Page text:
Beacon Hill Earns Solid Grades for 2013-2014

Posted by John Regan on Sep 23, 2014 9:16:46 AM

AIM.ScorecardClasses may have just begun for students throughout Massachusetts, but the report card is already out for Beacon Hill now that the formal portion of the 2013-2014 legislative session is over.

Associated Industries of Massachusetts today released its biennial Legislative Scorecard, the commonwealth’s most widely read review of the votes taken by members of the Massachusetts House and Senate on issues important to the business community.

AIM departed from its normal scorecard practice for the 2013-2014 legislative session because the complexity of the lawmaking process and the sometimes arcane rules of each chamber make it nearly impossible to render a fair judgment on the votes taken by individual legislators. We have instead graded the entire Legislature on its body of work during the past two years.

Download the Scorecard

Topics: Deval Patrick, massachsetts legislature, Beacon Hill

Reducing Regulatory Red Tape

Posted by Christopher Geehern on Jul 24, 2014 2:03:58 PM

Massachusetts employers frequently cite burdensome regulation as a barrier to growth, so it comes as welcome news that the commonwealth has amended or eliminated 255 regulations since 2011.

Patrick.RegulatoryReformGovernor Deval Patrick said this morning that the administration has reviewed all 1,791 executive-branch regulations in existence on January 1, 2012 and weeded out those that were duplicative or out of date.

“Our collective growth and prosperity depends on the growth and prosperity of our small businesses,” the governor said during an event at the Boston Lobster Company.

“These common-sense changes are positive steps forward in improving the business climate by striking a better balance between protecting consumers and communities and enabling innovators to start and grow companies here in the commonwealth.”

The most visible changes for employers have come through the repeal of certain Massachusetts Health Connector regulations, including elimination of the Fair Share Contribution requirement, elimination of the Employer Health Insurance Responsibility Disclosure form and elimination of the requirement that employers offer section 125 plans to pay for coverage through their group health plan or through the Health Connector on a pre-tax basis or be subjected to a surcharge.

Other streamlined rules highlighted by the governor include:

  • The Massachusetts Department of Transportation standardized permitting and police escort fees for oversized loads on Interstate 93 and the Massachusetts Turnpike.
  • The Department of Environmental Protection repealed a duplicative approval process for certain Title V septic systems. The amendments streamline state oversight by ending the requirement that local approving authorities consult with DEP before determining whether facilities asserted to be in separate ownership are in fact a single facility.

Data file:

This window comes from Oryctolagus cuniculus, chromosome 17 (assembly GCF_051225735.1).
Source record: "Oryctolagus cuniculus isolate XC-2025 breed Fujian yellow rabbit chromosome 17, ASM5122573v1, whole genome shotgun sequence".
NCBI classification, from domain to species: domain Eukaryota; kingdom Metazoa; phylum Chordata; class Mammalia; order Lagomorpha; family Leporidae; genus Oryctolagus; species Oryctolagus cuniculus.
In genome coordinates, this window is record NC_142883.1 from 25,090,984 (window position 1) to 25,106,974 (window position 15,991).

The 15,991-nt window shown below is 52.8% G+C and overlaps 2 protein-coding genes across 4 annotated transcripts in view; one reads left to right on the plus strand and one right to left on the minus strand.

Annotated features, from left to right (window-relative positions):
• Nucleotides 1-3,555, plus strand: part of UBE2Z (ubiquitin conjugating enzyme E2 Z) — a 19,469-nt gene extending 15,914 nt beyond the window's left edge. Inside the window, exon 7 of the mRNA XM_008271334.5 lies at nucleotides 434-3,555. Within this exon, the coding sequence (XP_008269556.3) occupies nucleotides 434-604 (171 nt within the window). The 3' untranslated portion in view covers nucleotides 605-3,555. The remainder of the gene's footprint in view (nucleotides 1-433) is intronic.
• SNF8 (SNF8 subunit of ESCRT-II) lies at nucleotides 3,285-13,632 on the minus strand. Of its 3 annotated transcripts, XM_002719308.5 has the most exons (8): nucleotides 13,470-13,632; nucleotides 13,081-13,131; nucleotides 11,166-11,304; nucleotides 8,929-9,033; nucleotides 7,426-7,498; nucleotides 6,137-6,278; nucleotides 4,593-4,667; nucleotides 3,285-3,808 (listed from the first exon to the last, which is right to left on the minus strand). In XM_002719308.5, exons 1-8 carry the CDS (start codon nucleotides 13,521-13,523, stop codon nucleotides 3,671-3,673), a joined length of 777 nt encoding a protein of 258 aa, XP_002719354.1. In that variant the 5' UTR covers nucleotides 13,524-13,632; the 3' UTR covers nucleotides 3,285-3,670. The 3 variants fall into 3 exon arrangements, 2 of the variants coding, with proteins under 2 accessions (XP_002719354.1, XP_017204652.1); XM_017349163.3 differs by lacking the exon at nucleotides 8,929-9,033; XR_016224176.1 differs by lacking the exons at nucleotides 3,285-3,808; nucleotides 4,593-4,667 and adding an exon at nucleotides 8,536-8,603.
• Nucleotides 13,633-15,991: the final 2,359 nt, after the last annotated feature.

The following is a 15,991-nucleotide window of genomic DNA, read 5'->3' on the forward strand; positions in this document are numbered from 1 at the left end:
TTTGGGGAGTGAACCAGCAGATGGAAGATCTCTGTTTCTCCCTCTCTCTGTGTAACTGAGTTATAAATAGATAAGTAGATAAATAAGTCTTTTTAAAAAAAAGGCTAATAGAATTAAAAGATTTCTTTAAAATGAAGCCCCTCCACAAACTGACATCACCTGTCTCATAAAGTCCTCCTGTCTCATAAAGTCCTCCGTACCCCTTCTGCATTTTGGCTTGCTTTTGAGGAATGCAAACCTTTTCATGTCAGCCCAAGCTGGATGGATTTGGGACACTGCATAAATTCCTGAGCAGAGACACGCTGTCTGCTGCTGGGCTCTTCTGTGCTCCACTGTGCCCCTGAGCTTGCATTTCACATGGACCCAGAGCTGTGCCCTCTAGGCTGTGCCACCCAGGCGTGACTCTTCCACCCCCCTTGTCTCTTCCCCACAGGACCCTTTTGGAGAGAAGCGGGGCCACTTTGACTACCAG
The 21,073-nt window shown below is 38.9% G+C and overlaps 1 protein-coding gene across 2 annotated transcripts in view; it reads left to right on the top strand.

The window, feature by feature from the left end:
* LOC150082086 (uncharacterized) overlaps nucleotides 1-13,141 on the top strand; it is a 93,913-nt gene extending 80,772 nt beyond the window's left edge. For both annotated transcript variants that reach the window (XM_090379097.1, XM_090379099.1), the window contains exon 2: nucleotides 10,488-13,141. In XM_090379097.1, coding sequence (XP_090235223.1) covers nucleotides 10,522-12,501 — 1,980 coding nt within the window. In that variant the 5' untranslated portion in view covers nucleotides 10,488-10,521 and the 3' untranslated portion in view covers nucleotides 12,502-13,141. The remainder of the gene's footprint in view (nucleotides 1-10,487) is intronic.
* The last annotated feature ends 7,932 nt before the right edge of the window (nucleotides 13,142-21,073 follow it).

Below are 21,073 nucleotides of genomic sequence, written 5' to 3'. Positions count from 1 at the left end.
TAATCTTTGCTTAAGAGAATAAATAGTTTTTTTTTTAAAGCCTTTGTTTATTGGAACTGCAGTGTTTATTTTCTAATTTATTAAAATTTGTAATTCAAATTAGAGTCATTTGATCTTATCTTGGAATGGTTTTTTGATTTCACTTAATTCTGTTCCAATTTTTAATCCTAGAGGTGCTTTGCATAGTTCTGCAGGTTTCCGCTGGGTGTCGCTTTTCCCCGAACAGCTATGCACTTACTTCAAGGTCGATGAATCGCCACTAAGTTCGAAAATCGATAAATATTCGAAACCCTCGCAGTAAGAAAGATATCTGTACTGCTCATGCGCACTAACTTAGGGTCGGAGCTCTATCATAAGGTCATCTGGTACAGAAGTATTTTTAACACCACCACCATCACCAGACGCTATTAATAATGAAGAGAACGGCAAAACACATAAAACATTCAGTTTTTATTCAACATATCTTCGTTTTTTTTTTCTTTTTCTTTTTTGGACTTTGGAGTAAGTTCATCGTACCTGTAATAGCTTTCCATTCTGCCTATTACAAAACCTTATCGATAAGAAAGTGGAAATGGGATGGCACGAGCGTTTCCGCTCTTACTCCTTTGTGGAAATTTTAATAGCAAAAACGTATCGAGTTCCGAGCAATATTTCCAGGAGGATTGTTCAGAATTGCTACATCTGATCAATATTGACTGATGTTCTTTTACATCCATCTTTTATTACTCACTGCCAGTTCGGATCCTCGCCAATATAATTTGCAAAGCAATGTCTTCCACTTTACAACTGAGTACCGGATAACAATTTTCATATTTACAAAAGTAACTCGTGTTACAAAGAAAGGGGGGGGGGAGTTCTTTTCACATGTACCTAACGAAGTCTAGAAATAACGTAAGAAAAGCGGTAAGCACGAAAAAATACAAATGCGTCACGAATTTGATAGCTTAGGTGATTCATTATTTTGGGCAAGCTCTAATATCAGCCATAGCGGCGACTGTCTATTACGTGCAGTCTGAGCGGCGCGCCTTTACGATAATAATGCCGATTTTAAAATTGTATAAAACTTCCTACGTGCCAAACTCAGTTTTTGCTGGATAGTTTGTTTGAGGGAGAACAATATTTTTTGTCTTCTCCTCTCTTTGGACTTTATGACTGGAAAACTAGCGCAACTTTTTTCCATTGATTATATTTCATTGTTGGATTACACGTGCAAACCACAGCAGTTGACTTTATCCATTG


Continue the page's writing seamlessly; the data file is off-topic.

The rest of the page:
• The Division of Professional Licensure Board of Professional Engineers and Land Surveyors adopted model national professional standards of practice. Regulatory changes reflect technological advances in the licensed professions, such as the use of digitized seals and signatures. 
  • The Department of Public Health adopted a model National Registry of Emergency Medical Technicians (EMTs) examination and certification; reduced licensure fees; allowed online licensure filing; and made changes to EMT scope of practice and training standards.

AIM member employers provided scores of suggestions for regulations that needed to be reviewed during the three-year process.

Brad MacDougall, Vice President of Government Affairs at AIM, said the Patrick Administration review represents a positive first step in what must be a continual process by government and employers to ensure that regulations remain efficient and effective.

“We commend the administration for injecting common sense into the Massachusetts regulatory structure, especially in the area of health insurance,” MacDougall said.

“We look forward to continuing the review process. The ability of government to ensure the public interest without needlessly burdening employers is decisive factor in the future of the Massachusetts economy.”

The governor said the regulatory review is the first comprehensive effort of its kind in Massachusetts history, and one of the first completed reviews in the nation.

AIM members with suggestions about additional regulations that need to be reformed may contact MacDougall at


Topics: Regulation, Deval Patrick

Baked Beans + Hummus - Israel Offers Strong Market for Bay State Firms

Posted by Kristen Rupert on Jun 5, 2014 1:07:00 PM

(Editor’s note – Kristen Rupert is executive director of the AIM International Business Council.)